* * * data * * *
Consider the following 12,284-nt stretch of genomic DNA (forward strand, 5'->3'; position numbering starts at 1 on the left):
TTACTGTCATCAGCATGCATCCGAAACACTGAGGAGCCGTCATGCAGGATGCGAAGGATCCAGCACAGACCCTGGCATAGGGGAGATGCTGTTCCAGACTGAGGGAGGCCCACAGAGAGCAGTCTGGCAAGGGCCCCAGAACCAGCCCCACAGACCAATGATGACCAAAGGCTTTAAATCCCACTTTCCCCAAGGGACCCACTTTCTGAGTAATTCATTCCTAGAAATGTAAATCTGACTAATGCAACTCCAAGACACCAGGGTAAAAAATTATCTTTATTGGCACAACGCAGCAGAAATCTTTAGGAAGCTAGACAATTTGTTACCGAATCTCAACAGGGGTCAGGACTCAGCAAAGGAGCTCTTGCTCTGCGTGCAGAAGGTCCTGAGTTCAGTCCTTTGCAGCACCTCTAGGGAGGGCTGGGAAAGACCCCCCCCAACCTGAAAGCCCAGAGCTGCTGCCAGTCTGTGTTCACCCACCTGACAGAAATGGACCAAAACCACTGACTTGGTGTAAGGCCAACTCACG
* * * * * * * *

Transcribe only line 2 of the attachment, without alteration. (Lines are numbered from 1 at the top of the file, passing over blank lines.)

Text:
TTACTGTCATCAGCATGCATCCGAAACACTGAGGAGCCGTCATGCAGGATGCGAAGGATCCAGCACAGACCCTGGCATAGGGGAGATGCTGTTCCAGACTGAGGGAGGCCCACAGAGAGCAGTCTGGCAAGGGCCCCAGAACCAGCCCCACAGACCAATGATGACCAAAGGCTTTAAATCCCACTTTCCCCAAGGGACCCACTTTCTGAGTAATTCATTCCTAGAAATGTAAATCTGACTAATGCAACTCCAAGACACCAGGGTAAAAAATTATCTTTATTGGCACAACGCAGCAGAAATCTTTAGGAAGCTAGACAATTTGTTACCGAATCTCAACAGGGGTCAGGACTCAGCAAAGGAGCTCTTGCTCTGCGTGCAGAAGGTCCTGAGTTCAGTCCTTTGCAGCACCTCTAGGGAGGGCTGGGAAAGACCCCCCCCAACCTGAAAGCCCAGAGCTGCTGCCAGTCTGTGTTCACCCACCTGACAGAAATGGACCAAAACCACTGACTTGGTGTAAGGCCAACTCACG